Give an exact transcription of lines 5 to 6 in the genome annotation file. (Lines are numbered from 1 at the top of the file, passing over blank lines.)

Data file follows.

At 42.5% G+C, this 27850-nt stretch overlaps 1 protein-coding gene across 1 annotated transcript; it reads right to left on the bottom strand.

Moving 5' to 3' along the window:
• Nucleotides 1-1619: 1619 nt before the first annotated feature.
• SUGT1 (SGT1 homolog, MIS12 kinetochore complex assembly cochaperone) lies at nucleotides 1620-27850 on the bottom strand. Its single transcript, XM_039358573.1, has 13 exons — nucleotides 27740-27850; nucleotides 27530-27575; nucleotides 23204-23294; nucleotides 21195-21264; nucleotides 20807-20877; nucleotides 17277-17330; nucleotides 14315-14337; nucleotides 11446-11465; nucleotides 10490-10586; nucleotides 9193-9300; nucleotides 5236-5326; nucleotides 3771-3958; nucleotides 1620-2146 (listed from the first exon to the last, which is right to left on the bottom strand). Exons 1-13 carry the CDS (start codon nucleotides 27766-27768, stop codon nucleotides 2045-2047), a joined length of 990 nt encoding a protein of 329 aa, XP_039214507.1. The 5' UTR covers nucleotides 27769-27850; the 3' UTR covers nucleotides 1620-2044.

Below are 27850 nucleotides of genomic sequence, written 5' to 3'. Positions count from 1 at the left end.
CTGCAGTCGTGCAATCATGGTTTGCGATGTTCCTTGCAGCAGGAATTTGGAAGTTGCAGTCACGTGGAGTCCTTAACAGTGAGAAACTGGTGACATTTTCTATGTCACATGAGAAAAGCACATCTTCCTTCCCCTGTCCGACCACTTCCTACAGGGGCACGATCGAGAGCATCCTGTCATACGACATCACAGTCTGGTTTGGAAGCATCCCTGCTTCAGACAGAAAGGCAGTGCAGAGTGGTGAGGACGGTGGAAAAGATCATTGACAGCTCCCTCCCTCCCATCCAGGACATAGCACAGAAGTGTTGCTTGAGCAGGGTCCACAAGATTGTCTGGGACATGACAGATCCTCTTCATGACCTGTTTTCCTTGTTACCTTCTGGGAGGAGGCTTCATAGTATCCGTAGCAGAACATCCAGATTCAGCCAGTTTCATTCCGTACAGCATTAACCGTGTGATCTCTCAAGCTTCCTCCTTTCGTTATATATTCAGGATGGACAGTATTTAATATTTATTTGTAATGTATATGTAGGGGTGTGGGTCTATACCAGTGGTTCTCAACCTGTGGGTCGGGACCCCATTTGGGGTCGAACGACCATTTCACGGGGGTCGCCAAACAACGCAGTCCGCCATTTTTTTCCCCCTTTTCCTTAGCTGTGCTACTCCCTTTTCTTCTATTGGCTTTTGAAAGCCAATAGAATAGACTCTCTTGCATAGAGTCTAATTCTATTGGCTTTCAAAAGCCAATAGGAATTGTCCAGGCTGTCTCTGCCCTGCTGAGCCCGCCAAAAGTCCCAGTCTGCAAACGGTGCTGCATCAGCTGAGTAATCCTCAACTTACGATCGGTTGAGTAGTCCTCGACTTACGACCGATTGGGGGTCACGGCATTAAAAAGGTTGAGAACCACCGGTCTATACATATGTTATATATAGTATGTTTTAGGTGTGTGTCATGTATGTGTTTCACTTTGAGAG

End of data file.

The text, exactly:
Below are 27850 nucleotides of genomic sequence, written 5' to 3'. Positions count from 1 at the left end.
CTGCAGTCGTGCAATCATGGTTTGCGATGTTCCTTGCAGCAGGAATTTGGAAGTTGCAGTCACGTGGAGTCCTTAACAGTGAGAAACTGGTGACATTTTCTATGTCACATGAGAAAAGCACATCTTCCTTCCCCTGTCCGACCACTTCCTACAGGGGCACGATCGAGAGCATCCTGTCATACGACATCACAGTCTGGTTTGGAAGCATCCCTGCTTCAGACAGAAAGGCAGTGCAGAGTGGTGAGGACGGTGGAAAAGATCATTGACAGCTCCCTCCCTCCCATCCAGGACATAGCACAGAAGTGTTGCTTGAGCAGGGTCCACAAGATTGTCTGGGACATGACAGATCCTCTTCATGACCTGTTTTCCTTGTTACCTTCTGGGAGGAGGCTTCATAGTATCCGTAGCAGAACATCCAGATTCAGCCAGTTTCATTCCGTACAGCATTAACCGTGTGATCTCTCAAGCTTCCTCCTTTCGTTATATATTCAGGATGGACAGTATTTAATATTTATTTGTAATGTATATGTAGGGGTGTGGGTCTATACCAGTGGTTCTCAACCTGTGGGTCGGGACCCCATTTGGGGTCGAACGACCATTTCACGGGGGTCGCCAAACAACGCAGTCCGCCATTTTTTTCCCCCTTTTCCTTAGCTGTGCTACTCCCTTTTCTTCTATTGGCTTTTGAAAGCCAATAGAATAGACTCTCTTGCATAGAGTCTAATTCTATTGGCTTTCAAAAGCCAATAGGAATTGTCCAGGCTGTCTCTGCCCTGCTGAGCCCGCCAAAAGTCCCAGTCTGCAAACGGTGCTGCATCAGCTGAGTAATCCTCAACTTACGATCGGTTGAGTAGTCCTCGACTTACGACCGATTGGGGGTCACGGCATTAAAAAGGTTGAGAACCACCGGTCTATACATATGTTATATATAGTATGTTTTAGGTGTGTGTCATGTATGTGTTTCACTTTGAGAG